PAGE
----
An adverse event is an event with negative reactions or results that are unintended, unexpected or unplanned (often referred to as ‘incidents’ or ‘reportable events’). In practice this is most often understood as an event which results in harm to a consumer.

A near miss is an event which, under different circumstances, could have caused harm to a consumer but did not, and which is indistinguishable from an adverse event in all but outcome.

Elderly patient in hospital bed

Reporting adverse events

Under the National Adverse Events Reporting Policy 2017, health and disability service providers with obligations under the Health and Disability Services (Safety) Act 2001, and those who voluntarily comply, are expected to:

  1. report serious adverse events (severity assessment code (SAC) rating 1 and 2) and events on the Always Report and Review list to the Commission, using the adverse event brief – part A reporting form. This report should be made within 15 working days of notification of the event to the provider
  2. undertake formal review of serious adverse events (SAC 1 and 2) and events on the Always Report and Review list and send review findings and recommendations to the Commission, using the adverse event brief – part B reporting form. This report should be made within 70 working days of notification of the event to the provider.

Reporting forms need to be signed off by the organisational chief executive (or equivalent) or senior delegate on their behalf before sending to the Commission.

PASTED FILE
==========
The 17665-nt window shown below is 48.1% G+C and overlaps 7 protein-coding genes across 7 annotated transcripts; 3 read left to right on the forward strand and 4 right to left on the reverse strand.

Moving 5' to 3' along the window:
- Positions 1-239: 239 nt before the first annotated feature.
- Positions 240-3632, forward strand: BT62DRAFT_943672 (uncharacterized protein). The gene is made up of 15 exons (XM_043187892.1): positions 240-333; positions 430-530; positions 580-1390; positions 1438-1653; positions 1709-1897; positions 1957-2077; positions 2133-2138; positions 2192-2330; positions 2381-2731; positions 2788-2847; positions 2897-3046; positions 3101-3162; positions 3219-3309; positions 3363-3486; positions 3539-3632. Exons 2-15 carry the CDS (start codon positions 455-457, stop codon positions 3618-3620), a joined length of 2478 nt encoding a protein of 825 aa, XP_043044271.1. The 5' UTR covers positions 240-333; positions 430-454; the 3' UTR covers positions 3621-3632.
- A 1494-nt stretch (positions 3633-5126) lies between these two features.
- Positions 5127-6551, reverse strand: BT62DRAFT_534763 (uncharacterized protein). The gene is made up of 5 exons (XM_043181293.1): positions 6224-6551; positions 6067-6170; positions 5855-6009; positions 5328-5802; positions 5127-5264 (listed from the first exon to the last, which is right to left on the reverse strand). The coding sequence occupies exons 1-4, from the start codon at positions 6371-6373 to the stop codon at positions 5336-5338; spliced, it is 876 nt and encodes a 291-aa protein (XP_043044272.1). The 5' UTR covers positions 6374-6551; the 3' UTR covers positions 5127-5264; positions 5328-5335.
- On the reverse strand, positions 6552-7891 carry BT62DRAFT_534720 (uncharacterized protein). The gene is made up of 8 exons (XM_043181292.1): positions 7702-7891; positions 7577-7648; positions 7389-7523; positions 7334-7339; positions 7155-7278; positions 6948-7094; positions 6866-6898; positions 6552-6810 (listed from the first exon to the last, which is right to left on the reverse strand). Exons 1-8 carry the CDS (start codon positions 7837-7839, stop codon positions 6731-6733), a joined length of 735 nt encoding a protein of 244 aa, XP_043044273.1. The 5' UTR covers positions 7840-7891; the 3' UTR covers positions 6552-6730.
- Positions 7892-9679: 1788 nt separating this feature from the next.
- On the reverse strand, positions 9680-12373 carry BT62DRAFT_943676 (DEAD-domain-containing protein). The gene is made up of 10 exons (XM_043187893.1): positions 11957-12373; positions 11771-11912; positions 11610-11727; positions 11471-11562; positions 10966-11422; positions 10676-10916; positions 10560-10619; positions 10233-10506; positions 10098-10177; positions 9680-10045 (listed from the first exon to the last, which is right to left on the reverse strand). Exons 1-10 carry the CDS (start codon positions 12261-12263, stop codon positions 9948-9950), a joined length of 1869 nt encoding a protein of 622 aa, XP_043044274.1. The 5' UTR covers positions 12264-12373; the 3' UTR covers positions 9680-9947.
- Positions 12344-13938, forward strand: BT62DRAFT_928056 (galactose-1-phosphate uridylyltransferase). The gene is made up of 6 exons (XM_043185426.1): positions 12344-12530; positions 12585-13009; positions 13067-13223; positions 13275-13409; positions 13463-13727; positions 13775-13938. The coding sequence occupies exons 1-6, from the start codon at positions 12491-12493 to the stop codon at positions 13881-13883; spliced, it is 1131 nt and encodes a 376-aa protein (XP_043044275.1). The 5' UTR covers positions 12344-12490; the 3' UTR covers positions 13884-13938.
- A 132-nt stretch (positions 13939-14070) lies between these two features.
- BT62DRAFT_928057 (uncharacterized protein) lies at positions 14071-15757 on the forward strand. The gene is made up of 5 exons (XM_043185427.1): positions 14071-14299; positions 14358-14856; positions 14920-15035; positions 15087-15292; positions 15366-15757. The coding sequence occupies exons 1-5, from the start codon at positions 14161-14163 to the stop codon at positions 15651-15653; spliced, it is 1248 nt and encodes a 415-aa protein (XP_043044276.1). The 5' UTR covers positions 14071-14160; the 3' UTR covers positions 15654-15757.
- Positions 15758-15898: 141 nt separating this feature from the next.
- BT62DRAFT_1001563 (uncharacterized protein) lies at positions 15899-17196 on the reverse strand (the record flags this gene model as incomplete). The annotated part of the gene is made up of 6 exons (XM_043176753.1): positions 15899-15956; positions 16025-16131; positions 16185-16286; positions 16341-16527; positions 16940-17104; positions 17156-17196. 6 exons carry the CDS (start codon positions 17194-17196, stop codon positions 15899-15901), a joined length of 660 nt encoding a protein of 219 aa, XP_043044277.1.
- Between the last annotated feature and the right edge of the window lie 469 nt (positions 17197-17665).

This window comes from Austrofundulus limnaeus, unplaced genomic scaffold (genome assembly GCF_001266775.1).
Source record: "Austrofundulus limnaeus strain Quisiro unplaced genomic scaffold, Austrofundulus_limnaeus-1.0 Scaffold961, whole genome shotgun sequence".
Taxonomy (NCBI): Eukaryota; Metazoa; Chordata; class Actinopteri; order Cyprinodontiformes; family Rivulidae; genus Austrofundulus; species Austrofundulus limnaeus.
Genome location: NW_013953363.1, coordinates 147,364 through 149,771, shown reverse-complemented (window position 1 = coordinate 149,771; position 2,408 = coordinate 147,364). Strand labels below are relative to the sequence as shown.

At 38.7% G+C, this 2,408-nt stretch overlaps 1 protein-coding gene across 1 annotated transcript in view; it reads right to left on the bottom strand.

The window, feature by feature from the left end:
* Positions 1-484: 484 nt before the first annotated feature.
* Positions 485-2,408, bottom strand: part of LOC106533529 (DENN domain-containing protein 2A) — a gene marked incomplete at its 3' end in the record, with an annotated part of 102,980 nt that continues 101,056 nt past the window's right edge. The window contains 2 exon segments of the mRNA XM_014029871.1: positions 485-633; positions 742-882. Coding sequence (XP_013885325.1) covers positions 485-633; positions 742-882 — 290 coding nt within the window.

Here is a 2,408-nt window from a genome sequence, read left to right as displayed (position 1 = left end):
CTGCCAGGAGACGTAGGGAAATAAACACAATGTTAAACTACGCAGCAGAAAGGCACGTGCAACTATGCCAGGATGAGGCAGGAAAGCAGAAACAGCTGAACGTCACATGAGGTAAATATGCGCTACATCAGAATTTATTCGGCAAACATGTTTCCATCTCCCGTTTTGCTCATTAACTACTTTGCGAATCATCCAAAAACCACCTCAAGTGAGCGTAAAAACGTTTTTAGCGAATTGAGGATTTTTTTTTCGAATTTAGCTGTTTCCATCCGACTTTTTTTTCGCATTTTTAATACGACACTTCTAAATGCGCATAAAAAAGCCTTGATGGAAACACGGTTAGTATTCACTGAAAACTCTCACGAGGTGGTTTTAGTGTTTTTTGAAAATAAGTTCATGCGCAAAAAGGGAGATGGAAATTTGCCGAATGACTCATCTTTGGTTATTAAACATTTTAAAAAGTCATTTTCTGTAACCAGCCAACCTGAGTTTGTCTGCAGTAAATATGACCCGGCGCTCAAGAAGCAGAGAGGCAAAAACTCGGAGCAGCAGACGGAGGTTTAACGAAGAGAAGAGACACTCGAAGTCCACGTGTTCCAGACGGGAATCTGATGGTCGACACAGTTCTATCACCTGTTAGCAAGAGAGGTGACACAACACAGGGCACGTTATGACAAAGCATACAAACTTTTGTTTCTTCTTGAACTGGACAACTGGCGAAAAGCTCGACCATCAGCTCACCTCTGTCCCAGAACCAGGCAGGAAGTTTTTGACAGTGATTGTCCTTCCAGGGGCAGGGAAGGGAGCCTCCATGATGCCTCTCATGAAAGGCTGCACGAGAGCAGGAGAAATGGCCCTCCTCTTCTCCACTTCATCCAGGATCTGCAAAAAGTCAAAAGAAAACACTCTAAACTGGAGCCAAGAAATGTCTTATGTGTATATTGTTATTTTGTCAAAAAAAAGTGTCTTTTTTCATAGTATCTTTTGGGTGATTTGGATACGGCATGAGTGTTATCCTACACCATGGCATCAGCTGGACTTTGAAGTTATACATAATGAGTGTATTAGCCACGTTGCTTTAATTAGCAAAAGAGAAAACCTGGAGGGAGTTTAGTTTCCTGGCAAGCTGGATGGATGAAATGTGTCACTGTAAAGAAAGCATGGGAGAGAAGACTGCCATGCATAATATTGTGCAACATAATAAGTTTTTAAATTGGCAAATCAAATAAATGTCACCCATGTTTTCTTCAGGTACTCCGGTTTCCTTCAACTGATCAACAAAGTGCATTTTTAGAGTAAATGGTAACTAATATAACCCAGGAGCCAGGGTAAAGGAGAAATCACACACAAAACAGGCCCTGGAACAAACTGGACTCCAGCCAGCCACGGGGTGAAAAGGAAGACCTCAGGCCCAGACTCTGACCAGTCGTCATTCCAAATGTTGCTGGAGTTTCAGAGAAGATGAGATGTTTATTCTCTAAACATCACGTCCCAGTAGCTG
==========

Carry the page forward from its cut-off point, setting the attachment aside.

Consumers and their whānau who have been involved in the event should be offered the opportunity to share their story as part of the review process and review findings and recommendations should be shared with them. 

Learning from adverse events reports

The Commission’s role is to promote a nationally consistent approach to reporting, review and learning and to share lessons learned nationally and across the health and disability sector.

We will publish a summary of adverse events from 2019/20, which will be included in the Commission’s 2019/20 annual report and published on our website in November 2020.

The data will consist of:

  • numbers of adverse events
  • adverse events categorised by World Health Organization (WHO) codes
  • demographic information
  • always report and review events.

For the 2020/21 financial year we will publish national results quarterly, starting in May 2021. The results will be accompanied by commentary on developing themes. We also plan to publish additional reporting focused on in-depth thematic analyses of areas of concern and learning late 2021.

Copies of previous adverse events reports are available to download below.

Last updated 04/09/2020